of it should have been deemed an intrusion, may appear, to say the least,

In the specific field of 'language and culture' studies (Portuguese studies
and courses in foreign languages and cultures), the ideological effect of
the 'reform' was, if not actually to abolish, certainly to marginalise,
downgrade and devalue the teaching of literature, while simultaneously
elevating the reified discourses of rule-governed pedagogics and
empirically-based psychology to privileged, near-unquestionable status. The
implicit view was that the study of literature was 'irrelevant' to the
concerns of a simplistically defined 'modern world' - this despite the
eloquent defence offered by the likes of Prado Coelho, who, in the text
cited above, declared that 'in the area of literature . what matters is not
merely to teach, but also to transmit, to communicate, to share'.

Despite this unfavourable ideological climate, the year 1998 saw literature
strike back, when the magic-realist novelist (and Communist Party militant)
José Saramago was awarded the Nobel. This award, the first-ever Literature
Nobel for Portugal (and for any Portuguese-speaking country), and only the
second Portuguese Nobel ever in any field, was greeted with extraordinary
scenes of national rejoicing and ringing tributes from all walks of
Portuguese society; it remains one of the greatest moments in that ancient
country's entire cultural history. With Saramago, literature suddenly
mattered in Portugal; and we may also note with interest that one of his
finest novels, Memorial do Convento (in English, Baltasar and Blimunda)
features a young woman with magic powers, a witch's daughter with the gift
of reading hearts and souls.


Indeed, this magic element in Saramago's work connects uncannily with the
boy hero Harry Potter and his antecedents in Portugal. It is a bizarre
historical irony that a country which had subordinated the teaching and
study of literature to a mechanistically 'scientific' pedagogy should have
played host to the gestation of the first Potter book - of a literary
phenomenon for the new century that not only affirms magic (creativity,
imagination, the unpredictable) against a sterile, rule-governed, empiricist
ideology, but does so in a narrative centred on an imaginary school and an
unfolding process of education. Joanna Rowling has promised that, when her
saga is finished, the seven books together will form the history of Harry's
education at Hogwarts - from his entry at age eleven in the first volume up
to his graduation at age seventeen in the last. The evolving tale of Harry
Potter's schooling in magic promises to become one of the key weapons in the
fightback of the written word and the imagination, in new and unexpected
forms with the power to face and overcome the unprecedented challenges of
the twenty-first century. Meanwhile, as the author herself declared to
'Salon', 'the books are now the story' .

The author of this text is not a Portuguese national, but does have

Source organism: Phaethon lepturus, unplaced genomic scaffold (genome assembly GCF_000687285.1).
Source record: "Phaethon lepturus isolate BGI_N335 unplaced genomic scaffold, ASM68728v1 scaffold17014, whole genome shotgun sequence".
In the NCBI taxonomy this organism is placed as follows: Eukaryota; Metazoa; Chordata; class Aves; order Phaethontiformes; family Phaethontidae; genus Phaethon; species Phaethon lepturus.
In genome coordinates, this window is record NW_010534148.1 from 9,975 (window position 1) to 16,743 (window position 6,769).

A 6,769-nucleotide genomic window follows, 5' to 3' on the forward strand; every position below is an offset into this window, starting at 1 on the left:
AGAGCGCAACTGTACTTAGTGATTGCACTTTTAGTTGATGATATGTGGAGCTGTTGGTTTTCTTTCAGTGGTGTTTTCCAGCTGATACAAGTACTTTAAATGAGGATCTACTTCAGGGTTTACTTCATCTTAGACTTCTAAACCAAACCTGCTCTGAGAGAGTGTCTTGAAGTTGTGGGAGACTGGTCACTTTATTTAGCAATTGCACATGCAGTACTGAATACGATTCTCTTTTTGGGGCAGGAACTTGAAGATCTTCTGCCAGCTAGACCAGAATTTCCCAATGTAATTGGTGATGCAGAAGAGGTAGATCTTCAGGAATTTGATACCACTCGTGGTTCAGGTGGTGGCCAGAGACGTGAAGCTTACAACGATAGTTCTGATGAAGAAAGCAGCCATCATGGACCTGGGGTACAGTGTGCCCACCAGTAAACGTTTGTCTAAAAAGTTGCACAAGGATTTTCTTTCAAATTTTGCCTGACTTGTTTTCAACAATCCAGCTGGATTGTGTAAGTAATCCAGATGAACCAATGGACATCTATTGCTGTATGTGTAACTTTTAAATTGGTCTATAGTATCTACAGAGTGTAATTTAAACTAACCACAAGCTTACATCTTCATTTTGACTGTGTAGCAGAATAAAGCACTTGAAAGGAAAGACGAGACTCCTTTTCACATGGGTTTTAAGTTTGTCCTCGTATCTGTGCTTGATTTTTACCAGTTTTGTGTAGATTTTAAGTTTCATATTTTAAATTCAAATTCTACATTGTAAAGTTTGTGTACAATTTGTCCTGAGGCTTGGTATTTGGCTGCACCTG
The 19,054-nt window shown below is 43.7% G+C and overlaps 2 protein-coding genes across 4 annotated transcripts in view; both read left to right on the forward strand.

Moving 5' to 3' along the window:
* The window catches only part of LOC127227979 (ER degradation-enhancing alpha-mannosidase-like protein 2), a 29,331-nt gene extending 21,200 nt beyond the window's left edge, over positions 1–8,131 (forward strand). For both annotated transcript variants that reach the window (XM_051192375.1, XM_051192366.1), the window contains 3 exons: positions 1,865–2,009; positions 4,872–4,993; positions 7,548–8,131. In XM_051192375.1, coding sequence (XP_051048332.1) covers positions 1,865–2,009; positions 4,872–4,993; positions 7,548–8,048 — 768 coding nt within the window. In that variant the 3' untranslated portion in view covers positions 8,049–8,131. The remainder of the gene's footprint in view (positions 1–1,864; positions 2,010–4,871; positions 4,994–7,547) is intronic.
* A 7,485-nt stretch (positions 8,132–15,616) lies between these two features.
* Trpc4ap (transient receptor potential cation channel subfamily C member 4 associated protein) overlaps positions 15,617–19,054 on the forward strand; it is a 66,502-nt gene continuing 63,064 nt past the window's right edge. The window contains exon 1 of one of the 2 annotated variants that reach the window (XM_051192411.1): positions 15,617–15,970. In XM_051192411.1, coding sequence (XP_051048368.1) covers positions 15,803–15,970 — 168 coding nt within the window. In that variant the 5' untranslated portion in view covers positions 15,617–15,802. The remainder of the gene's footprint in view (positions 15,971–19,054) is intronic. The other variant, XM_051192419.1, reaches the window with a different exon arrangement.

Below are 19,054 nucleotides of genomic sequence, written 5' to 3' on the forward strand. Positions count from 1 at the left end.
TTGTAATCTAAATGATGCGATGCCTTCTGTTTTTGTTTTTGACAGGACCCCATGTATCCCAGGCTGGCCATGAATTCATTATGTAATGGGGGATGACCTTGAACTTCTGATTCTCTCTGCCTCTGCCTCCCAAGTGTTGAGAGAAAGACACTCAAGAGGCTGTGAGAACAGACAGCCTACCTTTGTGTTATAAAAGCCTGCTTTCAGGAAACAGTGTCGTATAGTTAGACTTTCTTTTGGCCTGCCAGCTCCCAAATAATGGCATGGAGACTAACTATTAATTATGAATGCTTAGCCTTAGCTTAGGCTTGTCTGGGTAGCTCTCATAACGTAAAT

first-hand experience of Portugal's higher education system in the period
described. Anyone who believes that any of the views expressed in section
III are not grounded in historical fact or sustainable argument is invited
to communicate their viewpoint by email to the author, who undertakes,
subject to the necessary standards of proof, to publish any duly
substantiated corrections.

Christopher Rollason
Metz, France, 2000
_ _ _
'As for Progress, it was at one time quite a nuisance,
but it never progressed'
Edgar Allan Poe, 1845

Visit the Bob Dylan Critical Corner site at:


Aug 31, 2000, 12:44:56 AM8/31/00
"Christopher Rollason" <> writes:

> [...]on its publication the 'San Francisco

> Chronicle' declared: 'The world's just wild about Harry. He's atop
> local, national and international hardcover best-seller lists'
(quoted on the Gale site, cf. above).

Splendid. So which U.S. presidential candidate is Harry supporting?

I reprhrase that. Which presidential candidate is seeking Harry's


Sent via
Before you buy.


Aug 31, 2000, 7:13:20 AM8/31/00
>So which U.S. presidential candidate is Harry supporting?
>I reprhrase that. Which presidential candidate is seeking Harry's

Possibly "Owl Gore." :)


Aug 31, 2000, 9:55:56 AM8/31/00

> Splendid. So which U.S. presidential candidate is Harry supporting?
> I reprhrase that. Which presidential candidate is seeking Harry's
> endorsement?
> jimC

Considering that not one of our current US Presidential candidates (at
least the front-runners) is capable of independent thought or possesses
imagination, I doubt any of them know who Harry Potter is, much less
seek an endorsement.

- Dumbledore For President!



Aug 31, 2000, 2:01:22 PM8/31/00
>Considering that not one of our current US Presidential candidates (at
>least the front-runners) is capable of independent thought or possesses
>imagination, I doubt any of them know who Harry Potter is, much less
>seek an endorsement.

While I too am NOT impressed by either Gore or Bush's capabilities, I have to
disagree with the above, since it seems that a popular button handed out at the
Democratic National Convention consists of a picture of Gore and HP, with the
slogan "Put Wizardry Back in the White House" (I wonder if Scholastic Books
will sue the DNC?)

BTW, loved that "Owl Gore" pun!